Model fit was assessed using standard methods. Meropenem was the reference group in all analyses. Results are reported as effect estimates with 95% confidence intervals (CI). In all tables missing data are described in footnotes.
All analyses were performed in Stata version 16.0 (StataCorp, LP, College Station, TX, US).
Of the 6,371 BSI-FOO and RAPIDO participants, 1,968 had a BSI with E. coli or Klebsiella spp. of which 163 had proven non-susceptibility to cephalosporins and proven susceptibility to meropenem and piperacillin-tazobactam. Of these, 34 were not in receipt of meropenem or piperacillin-tazobactam within 72 hours of blood culture. Of the remaining 129 participants, 4 repeat episodes and 4 polymicrobial infections were excluded, thus 121 met the eligibility criteria (S1 Fig in S1 File) and were included in the analysis population. No observations were excluded based on propensity scores/confounders.
Of the 121 participants who met the emulated trial eligibility criteria, 82 were assigned to piperacillin-tazobactam and 39 to meropenem, according to their first study drug received. The median time to receipt of study drug was longer in the meropenem group (38 hours (IQR 8, 54)) compared to the piperacillin-tazobactam group (6 hours (IQR 0, 19)) and duration of allocated treatment was also longer in the meropenem group (7 days (IQR 4, 8) vs. 3 days (IQR 2, 5)). Of those allocated to meropenem, 31/39 (79.5%) were in receipt of their study drug for four days (MERINO trial per-protocol) and of those allocated to piperacillin-tazobactam, 38/82 (46.3%) were in receipt of their study drug for four days. After the first dose of emulated intervention, 1/39 (2.6%) participants allocated to meropenem switched to piperacillin-tazobactam, conversely, 39/82 (47.6%) switched from piperacillin-tazobactam to meropenem (S1 Table in S1 File).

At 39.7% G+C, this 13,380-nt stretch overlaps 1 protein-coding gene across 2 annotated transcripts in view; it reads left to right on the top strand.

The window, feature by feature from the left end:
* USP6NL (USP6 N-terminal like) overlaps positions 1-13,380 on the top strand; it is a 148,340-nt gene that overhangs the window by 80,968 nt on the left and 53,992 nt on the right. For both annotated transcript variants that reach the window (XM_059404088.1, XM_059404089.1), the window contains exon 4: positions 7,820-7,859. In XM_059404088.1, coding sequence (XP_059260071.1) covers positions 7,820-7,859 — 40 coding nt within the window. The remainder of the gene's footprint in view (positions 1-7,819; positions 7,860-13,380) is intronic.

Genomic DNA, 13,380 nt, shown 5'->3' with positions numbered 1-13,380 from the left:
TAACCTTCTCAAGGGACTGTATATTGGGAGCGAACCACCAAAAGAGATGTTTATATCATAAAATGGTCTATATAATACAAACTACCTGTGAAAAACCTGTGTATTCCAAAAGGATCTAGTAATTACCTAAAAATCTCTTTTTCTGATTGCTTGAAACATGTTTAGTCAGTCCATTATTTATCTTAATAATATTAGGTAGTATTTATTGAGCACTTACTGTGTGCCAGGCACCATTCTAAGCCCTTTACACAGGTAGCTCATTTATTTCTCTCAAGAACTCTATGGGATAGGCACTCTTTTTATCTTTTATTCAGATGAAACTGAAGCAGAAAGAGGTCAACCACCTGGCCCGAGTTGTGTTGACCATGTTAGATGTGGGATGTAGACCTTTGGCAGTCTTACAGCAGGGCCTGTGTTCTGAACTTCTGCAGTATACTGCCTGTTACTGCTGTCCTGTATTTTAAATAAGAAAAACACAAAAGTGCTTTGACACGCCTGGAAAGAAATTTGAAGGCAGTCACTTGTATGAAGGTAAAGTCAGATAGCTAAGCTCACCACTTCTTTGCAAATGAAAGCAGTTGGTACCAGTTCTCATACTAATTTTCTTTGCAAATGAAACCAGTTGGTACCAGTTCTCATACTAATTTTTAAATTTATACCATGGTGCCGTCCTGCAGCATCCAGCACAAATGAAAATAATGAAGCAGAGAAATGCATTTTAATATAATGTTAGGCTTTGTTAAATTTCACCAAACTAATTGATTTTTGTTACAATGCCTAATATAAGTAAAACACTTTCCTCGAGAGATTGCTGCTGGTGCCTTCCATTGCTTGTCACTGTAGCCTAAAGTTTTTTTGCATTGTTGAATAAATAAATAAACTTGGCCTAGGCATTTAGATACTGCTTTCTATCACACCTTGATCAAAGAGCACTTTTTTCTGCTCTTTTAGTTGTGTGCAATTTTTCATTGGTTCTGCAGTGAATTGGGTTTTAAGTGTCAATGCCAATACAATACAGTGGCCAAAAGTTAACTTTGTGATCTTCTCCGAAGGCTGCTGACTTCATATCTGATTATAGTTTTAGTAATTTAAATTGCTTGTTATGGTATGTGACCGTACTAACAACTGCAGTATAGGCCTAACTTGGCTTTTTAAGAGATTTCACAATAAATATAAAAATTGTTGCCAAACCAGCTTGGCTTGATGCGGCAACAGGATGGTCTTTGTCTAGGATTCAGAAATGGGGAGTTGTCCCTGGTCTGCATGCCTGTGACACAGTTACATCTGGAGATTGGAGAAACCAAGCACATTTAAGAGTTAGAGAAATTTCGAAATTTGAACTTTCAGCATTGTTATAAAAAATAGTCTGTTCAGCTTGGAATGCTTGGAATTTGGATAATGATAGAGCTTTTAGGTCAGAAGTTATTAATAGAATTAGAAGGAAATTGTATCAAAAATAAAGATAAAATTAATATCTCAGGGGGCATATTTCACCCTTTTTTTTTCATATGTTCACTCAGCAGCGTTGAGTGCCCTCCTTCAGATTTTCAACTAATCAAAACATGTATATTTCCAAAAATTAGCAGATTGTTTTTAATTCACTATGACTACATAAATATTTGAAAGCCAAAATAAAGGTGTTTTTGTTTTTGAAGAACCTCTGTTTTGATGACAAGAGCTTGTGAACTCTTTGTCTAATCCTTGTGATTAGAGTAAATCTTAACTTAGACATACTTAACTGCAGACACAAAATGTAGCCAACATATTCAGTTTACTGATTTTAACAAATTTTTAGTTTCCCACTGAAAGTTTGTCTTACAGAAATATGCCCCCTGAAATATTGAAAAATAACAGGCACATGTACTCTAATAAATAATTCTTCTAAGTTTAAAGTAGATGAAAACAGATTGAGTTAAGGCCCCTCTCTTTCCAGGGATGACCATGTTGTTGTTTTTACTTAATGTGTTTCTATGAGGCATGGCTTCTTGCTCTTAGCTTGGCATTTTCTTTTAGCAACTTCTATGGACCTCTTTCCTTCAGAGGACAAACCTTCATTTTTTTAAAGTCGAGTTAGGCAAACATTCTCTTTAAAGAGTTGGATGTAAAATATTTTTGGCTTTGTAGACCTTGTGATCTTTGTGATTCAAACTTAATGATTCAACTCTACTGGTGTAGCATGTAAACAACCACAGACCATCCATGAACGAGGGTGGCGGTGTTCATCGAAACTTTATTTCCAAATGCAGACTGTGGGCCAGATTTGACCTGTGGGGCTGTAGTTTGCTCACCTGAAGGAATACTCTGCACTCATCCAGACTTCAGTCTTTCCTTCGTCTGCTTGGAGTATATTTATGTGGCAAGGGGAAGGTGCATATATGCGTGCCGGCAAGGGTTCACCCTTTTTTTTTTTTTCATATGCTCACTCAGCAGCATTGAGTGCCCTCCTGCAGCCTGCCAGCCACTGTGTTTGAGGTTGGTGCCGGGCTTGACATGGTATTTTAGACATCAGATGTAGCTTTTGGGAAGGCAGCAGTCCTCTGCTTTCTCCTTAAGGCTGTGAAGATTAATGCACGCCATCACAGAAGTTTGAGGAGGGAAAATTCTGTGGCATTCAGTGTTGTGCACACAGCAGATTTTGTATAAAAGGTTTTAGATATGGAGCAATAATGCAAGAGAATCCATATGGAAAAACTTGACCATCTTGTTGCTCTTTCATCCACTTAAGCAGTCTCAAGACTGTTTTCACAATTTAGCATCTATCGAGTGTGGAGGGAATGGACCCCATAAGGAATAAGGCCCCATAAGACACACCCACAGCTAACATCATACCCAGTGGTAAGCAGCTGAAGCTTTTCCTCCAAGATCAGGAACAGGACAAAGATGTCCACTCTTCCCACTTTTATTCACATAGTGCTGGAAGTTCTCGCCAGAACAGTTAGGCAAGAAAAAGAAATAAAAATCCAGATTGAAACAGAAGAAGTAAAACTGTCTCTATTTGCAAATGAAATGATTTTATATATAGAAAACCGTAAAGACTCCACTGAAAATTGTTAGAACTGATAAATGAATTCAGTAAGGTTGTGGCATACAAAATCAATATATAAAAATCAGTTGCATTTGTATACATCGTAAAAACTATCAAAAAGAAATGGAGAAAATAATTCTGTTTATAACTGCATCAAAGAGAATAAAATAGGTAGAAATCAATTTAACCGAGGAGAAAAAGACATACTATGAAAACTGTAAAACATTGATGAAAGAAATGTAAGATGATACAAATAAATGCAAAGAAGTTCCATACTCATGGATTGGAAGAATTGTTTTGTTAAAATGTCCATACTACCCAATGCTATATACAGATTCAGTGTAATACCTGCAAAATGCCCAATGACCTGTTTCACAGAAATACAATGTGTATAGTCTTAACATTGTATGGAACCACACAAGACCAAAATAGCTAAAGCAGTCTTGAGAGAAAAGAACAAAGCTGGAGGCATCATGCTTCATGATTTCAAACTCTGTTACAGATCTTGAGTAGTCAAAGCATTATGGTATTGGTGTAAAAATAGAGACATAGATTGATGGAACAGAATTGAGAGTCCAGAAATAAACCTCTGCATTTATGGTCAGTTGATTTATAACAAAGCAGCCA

Demographic characteristics and medical history are shown by emulated intervention in Table 2 and for the MERINO trial vs. emulated trial in S2 Table in S1 File and inverse probability weighted in S3 Table in S1 File. Overall, the participant characteristics were similar to the MERINO population with the exception of Charlson comorbidity index which was slightly higher (3.0 vs. 2.0) and moderate-severe renal dysfunction which was present in a higher proportion of participants (61% vs. 16%) in the emulated trial population.